Sujit Choudhry Covers Some Clear Threats To Constitutional Democratic Societies

Sujit Choudhry is an expert on comparative constitutional law and politics, and globally recognized scholar, and the Director for The Center for Constitutional Transitions. Some of his work has been to help countries transition from violent conflicts to democratic countries where peace rules and a constitution guides their rule of law. Recently, he wrote a chapter for a book where he focused on comments made by Eric Holder in a tweet. In the tweet, Holder suggested that any kind of possible termination of White House Special Counsel Robert Mueller would be a “red line” that shouldn’t be crossed, and that if this did happen, the response should be large, peaceful protests (

Sujit Choudhry talked more about how he was surprised by Eric Holder’s tweet because it was not in line with how a constitution should be upheld. He believes that a legal challenge should be the first line of recourse rather than calling for people to protest in the streets. The problem with the protest solution is that this means that the rule of law doesn’t matter. The same kinds of problems occur when leaders attempt to stay in office longer than their term limits, and he calls “red lines,” such as the one that Holder attempted to draw in the sand are indicators of a democracy that is failing.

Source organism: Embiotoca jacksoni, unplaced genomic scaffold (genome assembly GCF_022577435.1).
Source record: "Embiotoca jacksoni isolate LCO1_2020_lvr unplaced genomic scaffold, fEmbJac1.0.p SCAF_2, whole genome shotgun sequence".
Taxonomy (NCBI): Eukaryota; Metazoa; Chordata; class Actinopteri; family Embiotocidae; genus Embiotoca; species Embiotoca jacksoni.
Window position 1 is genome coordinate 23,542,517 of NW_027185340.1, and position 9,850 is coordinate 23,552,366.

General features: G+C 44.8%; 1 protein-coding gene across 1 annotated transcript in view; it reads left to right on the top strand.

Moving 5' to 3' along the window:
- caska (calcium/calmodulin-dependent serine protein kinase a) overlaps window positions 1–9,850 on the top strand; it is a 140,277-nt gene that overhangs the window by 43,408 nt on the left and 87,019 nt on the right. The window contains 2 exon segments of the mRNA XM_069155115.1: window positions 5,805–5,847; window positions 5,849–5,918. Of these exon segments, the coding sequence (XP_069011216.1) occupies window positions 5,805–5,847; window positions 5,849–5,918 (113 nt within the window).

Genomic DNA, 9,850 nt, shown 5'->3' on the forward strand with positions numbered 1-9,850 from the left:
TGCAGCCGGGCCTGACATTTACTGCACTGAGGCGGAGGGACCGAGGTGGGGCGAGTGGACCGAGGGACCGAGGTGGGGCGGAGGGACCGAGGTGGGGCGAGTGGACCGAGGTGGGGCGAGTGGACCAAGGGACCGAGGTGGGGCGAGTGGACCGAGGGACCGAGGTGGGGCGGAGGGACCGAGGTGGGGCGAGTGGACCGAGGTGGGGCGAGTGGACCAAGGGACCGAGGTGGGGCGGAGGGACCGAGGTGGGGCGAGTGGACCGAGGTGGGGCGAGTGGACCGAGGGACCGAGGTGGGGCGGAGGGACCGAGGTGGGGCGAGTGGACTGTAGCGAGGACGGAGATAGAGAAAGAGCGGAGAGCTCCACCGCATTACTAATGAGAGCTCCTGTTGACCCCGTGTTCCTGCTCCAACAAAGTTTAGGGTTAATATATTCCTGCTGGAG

Sujit Choudhry believes that democracies have been threatened ever since the cold war and that

many countries have partaken in using methods that keep certain political parties in power much longer than they should have been. He has pointed out many examples of how political parties have slowly made changes to a governmental system until the entire constitution of the country is threatened. Check for more.  Choudhry has also spoke about times when democratically elected government officials or Presidents have taken part of what people refer to as democratic backsliding where institutions and other rules are manipulated in order to keep them in power. He firmly believes that a democracy should be a democracy and that an autocracy should be an autocracy and that there are clear distinctions between the two that should be recognized.

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